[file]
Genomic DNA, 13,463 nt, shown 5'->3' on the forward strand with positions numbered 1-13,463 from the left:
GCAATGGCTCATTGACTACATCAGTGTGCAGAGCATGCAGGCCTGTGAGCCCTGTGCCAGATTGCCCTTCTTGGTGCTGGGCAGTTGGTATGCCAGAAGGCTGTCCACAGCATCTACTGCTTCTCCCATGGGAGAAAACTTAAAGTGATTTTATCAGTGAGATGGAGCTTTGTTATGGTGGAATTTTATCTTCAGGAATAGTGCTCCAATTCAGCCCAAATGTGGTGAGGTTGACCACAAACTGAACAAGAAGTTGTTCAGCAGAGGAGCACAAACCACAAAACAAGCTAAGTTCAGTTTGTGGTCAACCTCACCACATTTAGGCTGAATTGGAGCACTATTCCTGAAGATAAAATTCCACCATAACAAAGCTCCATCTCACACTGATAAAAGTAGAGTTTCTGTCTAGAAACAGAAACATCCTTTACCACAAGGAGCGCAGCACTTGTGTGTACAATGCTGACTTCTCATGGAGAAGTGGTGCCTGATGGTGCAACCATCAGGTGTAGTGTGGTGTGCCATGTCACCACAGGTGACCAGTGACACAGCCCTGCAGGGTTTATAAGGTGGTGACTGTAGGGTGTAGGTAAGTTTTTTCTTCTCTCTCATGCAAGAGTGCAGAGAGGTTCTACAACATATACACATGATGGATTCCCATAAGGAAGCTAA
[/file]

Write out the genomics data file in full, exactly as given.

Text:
Genomic DNA, 13,463 nt, shown 5'->3' on the forward strand with positions numbered 1-13,463 from the left:
GCAATGGCTCATTGACTACATCAGTGTGCAGAGCATGCAGGCCTGTGAGCCCTGTGCCAGATTGCCCTTCTTGGTGCTGGGCAGTTGGTATGCCAGAAGGCTGTCCACAGCATCTACTGCTTCTCCCATGGGAGAAAACTTAAAGTGATTTTATCAGTGAGATGGAGCTTTGTTATGGTGGAATTTTATCTTCAGGAATAGTGCTCCAATTCAGCCCAAATGTGGTGAGGTTGACCACAAACTGAACAAGAAGTTGTTCAGCAGAGGAGCACAAACCACAAAACAAGCTAAGTTCAGTTTGTGGTCAACCTCACCACATTTAGGCTGAATTGGAGCACTATTCCTGAAGATAAAATTCCACCATAACAAAGCTCCATCTCACACTGATAAAAGTAGAGTTTCTGTCTAGAAACAGAAACATCCTTTACCACAAGGAGCGCAGCACTTGTGTGTACAATGCTGACTTCTCATGGAGAAGTGGTGCCTGATGGTGCAACCATCAGGTGTAGTGTGGTGTGCCATGTCACCACAGGTGACCAGTGACACAGCCCTGCAGGGTTTATAAGGTGGTGACTGTAGGGTGTAGGTAAGTTTTTTCTTCTCTCTCATGCAAGAGTGCAGAGAGGTTCTACAACATATACACATGATGGATTCCCATAAGGAAGCTAA